On this dreary damp Chicago morning,
the wind as you wait for the commuter express
lodges a chill, creaking deep in your bones.
Close your eyes and lean against the signpost.
Wrap your arms around you and remember how it
felt: a child age thirteen and school is done!
Glorious golden summer rich with scent of
pine. And you build a treehouse on the forest floor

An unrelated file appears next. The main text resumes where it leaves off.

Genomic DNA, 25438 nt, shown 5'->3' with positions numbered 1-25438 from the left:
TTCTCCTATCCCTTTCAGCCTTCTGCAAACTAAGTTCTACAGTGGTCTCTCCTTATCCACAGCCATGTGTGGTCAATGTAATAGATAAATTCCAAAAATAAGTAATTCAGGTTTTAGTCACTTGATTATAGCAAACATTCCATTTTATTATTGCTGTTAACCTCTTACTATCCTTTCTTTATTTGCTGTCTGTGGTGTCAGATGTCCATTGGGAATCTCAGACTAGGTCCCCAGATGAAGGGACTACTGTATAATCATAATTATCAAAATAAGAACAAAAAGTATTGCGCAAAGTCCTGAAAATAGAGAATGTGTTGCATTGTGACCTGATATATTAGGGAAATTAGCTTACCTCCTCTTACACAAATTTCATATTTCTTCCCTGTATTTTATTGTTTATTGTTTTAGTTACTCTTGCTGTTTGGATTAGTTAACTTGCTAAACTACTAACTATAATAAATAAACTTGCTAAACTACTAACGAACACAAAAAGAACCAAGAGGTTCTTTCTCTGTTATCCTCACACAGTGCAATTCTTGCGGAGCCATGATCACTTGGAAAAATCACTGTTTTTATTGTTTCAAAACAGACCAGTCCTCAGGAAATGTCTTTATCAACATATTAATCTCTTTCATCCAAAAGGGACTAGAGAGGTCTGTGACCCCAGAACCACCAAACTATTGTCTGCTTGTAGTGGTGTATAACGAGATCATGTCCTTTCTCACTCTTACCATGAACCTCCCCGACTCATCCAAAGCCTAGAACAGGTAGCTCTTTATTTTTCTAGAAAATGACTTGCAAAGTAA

with walls of plywood, roof of woven string.
Interlaid maple leaves crisscross your sky.
So the shafts of sunlight fall in broken patterns,
onto pine needle and leaf mold carpet.
Spray-paint sky and clouds inside your fortress,
and mottled camouflage, wards against intruders,
Then rest, with popsicle, your labours done.
Mightier edifice was not constructed
since Cheop whipped his slaves to build the pyramids,
or king in India built his queen her tomb.
Squeal of tires brings you back from reverie,
and you clamber on, wondering if anything
you create will have such enduring grace.
October 15, 1992